A lot of people have websites that you can bookmark and visit. A lot of people have newsletters you can follow. A lot of people actually have phone numbers you can call even.

But the key is to ask where people would actually prefer to engage. Regularly I’m like, what if we didn’t do Facebook? How do we get off Facebook? And there’s no easy way.

But a lot of people just assume that because you’re on Facebook or because you’re on Instagram, that’s where you want to be right?

Bellamy
Yeah.

Ashia
And like you said, no one’s like “Instagram is my my home”

Where I belong.

We’re only there ’cause that’s where YOU are.

Right. [laughter]

I thought you wanted to go to this restaurant! No, I thought YOU wanted to!

Bellamy
You wanted to go!

Ashia
And now we both have food poisoning.

[laughter] Dammit. And now we’re stuck together for four months. The worst! [laughter]

I thought you wanted to go to Phoenix! I thought YOU wanted to go to Phoenix. Aaahhh! [laughter]

Bellamy
[laughter]

Ashia
And now we have sunburns and we are food poisoned.

Okay. If you need guidance on this, we’re constantly, constantly experimenting with ways to make community off of social media.

So Bellamy has a new collective, called ‘When We Gather’ that is at revolutionaryhumans.com

Bellamy
Doo do doo

Ashia
And it is very easy to find. That’s gonna have so many cool things. And I am going to be joining. I’m a member.

And then also I have two things. One is the Luminary Brain Trust, which right now is a Facebook group. Because again, I don’t want to be on Facebook, but that’s where the people are. And I’m going to be moving it over to my website this year. So you don’t have to go to the group and then get stuck on an endless feed because it is designed to stick you there.

If you want to join that the best way is to go to patreon.com/books for littles and it’s the luminary tier gets into that.

And then we also have our incubators, right? So, this winter, we worked on an incubator, about what does it mean to take a break? We actually have helpful resources on – how do you identify if your space, whether it’s on social media, digital or in real life, is becoming toxic? What are the red flags that it’s becoming toxic? And what can you do to either distance yourself or transform that space and take responsibility?

So that’s what the the incubator works on. Right? In spring, we work on relationships and summer we work on what does effective action mean?

Okay, so that’s your call to action go to revolutionaryhumans.com. That’s the main thing. Go do that and come join us.

Bellamy
Join us there. It’s great.

Ashia
Yeah. What are you going to do? What are we doing?

Bellamy
Oh, yeah. So when we gather, the idea is maybe I don’t know, once or twice a week, dedicate a few minutes to go into the ‘when we gather’ membership portal, and find an activity or two, or journal prompt, or something that interests you – or figure out what what book we’re reading, and then get back offline and back off your screen and go do the thing.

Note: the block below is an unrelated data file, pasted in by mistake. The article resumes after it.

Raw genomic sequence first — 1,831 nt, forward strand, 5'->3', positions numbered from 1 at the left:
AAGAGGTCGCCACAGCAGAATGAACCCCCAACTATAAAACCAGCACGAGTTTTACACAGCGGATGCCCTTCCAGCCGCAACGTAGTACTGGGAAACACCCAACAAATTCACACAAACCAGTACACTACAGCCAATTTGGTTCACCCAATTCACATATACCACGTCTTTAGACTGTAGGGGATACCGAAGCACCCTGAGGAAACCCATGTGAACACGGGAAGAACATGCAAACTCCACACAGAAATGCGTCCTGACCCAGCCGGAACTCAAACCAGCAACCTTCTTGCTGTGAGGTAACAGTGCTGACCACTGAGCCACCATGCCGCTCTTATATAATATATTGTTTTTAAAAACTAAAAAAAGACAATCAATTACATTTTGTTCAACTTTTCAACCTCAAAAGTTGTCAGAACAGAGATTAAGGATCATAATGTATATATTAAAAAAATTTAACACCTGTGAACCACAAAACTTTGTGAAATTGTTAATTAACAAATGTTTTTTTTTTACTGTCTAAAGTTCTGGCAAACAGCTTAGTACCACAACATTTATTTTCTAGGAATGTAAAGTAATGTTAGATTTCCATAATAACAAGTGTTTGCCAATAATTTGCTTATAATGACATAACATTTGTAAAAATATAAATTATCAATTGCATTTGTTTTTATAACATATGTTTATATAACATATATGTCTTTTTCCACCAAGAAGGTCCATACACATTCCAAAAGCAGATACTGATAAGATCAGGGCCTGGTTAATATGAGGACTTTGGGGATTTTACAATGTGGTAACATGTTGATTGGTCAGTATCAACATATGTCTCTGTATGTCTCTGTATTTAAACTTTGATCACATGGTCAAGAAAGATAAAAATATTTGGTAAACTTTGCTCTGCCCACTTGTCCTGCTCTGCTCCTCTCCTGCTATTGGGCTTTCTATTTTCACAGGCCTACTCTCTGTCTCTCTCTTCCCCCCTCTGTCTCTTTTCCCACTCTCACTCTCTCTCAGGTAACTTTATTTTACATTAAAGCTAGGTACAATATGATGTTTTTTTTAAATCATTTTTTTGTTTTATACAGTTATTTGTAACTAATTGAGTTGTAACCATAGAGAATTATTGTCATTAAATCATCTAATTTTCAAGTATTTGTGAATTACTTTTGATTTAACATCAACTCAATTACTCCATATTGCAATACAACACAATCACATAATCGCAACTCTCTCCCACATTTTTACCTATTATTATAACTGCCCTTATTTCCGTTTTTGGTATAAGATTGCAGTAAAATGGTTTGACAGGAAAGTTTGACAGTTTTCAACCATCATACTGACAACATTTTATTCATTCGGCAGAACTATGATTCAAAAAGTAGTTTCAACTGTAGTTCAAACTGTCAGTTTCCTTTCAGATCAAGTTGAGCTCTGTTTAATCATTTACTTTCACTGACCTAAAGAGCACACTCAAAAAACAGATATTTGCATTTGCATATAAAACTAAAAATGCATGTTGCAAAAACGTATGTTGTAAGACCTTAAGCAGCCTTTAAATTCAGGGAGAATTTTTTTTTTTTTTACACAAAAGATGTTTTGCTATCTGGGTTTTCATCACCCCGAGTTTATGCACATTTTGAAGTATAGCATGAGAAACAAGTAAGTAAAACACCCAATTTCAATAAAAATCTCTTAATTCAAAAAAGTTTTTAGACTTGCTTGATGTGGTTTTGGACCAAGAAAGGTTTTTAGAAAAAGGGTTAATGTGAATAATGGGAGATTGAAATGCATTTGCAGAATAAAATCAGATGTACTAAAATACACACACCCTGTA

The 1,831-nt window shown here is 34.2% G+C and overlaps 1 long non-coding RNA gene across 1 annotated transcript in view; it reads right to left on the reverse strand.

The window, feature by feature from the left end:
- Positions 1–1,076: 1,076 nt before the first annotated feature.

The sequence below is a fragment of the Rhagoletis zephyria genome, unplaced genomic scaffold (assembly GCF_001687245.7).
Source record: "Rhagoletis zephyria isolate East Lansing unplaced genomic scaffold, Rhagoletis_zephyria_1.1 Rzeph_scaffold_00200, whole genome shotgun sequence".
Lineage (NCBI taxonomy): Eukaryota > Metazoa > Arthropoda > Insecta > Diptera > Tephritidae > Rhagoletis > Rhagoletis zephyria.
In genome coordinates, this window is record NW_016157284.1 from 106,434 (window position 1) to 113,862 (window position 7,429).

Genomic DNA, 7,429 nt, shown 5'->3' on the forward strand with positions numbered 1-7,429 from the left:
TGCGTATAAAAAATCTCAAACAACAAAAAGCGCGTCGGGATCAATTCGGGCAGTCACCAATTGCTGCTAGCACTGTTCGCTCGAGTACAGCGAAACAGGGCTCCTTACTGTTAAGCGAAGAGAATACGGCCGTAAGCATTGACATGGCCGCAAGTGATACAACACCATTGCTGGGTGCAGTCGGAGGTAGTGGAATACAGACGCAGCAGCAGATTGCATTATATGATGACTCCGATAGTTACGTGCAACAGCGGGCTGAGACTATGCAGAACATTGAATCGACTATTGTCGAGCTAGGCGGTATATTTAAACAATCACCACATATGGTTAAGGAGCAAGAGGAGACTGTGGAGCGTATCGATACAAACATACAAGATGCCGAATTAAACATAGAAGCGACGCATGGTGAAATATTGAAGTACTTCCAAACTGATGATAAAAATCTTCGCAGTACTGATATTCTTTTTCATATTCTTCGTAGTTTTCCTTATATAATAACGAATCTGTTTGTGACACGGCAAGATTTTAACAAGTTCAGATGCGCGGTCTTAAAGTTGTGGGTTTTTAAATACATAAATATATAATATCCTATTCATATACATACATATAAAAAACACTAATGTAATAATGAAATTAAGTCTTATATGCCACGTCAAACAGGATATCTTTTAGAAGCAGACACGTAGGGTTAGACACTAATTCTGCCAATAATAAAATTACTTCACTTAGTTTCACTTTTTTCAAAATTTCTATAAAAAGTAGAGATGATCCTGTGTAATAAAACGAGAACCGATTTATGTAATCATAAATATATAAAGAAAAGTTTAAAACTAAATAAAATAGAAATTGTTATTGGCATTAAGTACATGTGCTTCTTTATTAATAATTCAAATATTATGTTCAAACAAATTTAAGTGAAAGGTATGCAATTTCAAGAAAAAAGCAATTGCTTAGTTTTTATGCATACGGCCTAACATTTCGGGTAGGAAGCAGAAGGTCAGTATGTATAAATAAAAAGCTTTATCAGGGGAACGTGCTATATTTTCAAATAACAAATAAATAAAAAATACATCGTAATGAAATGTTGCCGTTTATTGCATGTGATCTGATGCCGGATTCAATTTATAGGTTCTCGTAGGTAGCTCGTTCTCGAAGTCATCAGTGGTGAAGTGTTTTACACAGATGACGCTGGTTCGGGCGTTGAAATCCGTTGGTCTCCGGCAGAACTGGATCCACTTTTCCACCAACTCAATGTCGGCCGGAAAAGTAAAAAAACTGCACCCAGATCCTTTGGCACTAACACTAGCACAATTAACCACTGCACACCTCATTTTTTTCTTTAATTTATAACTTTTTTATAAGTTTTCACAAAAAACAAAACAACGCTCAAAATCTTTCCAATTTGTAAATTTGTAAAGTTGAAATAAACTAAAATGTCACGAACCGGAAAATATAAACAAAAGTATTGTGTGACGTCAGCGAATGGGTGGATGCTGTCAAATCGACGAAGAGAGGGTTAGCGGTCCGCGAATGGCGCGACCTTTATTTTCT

There are art prompts, there are things you can do with your kids. It’s still based on the idea of like social justice and working toward a generally better world and community.

But I do it a little, a little differently. And on top of the different prompts and things that you’ll find there that are updated monthly, there will also be three virtual live gatherings per month that are completely optional.

One is a guided themed discussion based on the theme for the month. One will be sort of an open chat. And then we’ll also do a book club, which I think to start with, we’re just going to do chapters of All About Love from bell hooks. While we kind of get things going and get more people to join.

I like the idea of committing to reading a chapter and doing a deep dive of a chapter. I think that might be really cool.

Ashia
Nice. That is awesome. Okay, so we’re gonna join for that. Over in the luminary brand trust, which when it is over on the website, we’re going to focus on sabotage this year,

I’ve decided! Previous years, we focused on trauma stewardship, and activism burnout, all those posts are actually still on the Facebook group if you want to just DIY your own little course there.

And then for the last two years or so we focused on white supremacy culture, or just supremacy culture and how we’re complicit in it in these little ways.

But this year, we’re going to do sabotage! Both learning how to sabotage the kyriarchy from within, if you have access to privilege and power in systems, right?

But then also, how are you accidentally sabotaging in the initiatives that usually want to succeed? Because most of us are doing that all the time! So it’s gonna be fun. It just seems like a fun topic. And then I think we’re probably gonna get together for for live hangouts, or maybe like a Marco Polo group. I’m not sure something asynchronous, preferably. But yeah, so we’re going to figure it out.

And then we’re going to figure out a way to combine and bundle? So you don’t have to pick between one or the other. You can join both of us. It’s gonna be awesome!

Bellamy
Gonna be great!

Ashia
Yeah, and this is not to say it’s all like a hard sell. You can get this, like, we’re not inventing anything. This is just a framework where we can join our people, right? All of the stuff that you need to connect with other people exist in other places. Doesn’t necessarily have to be with us.

But it doesn’t have to be on social media. That is the point.

Bellamy
Right? [laughter] If you if you walk away with one thing today, it is that life happens off of social media, and cool connections can happen off of social media.

And we hope that you will join us off of social media for some of those cool connections. [laughter]

Ashia
[laughter] and we won’t give you food poisoning.

Bellamy
And that

Ashia
Right? We’ll wrap this up and then we will be back next week with… I dunno, something. I’ll figure it out. And resources will be on the website. For now, it’s on booksforlittles.com/podcasts.

Bellamy
[laughter] Sounds good!

Ashia
Thanks. Okay. Bye, everybody!

Bellamy
Bye!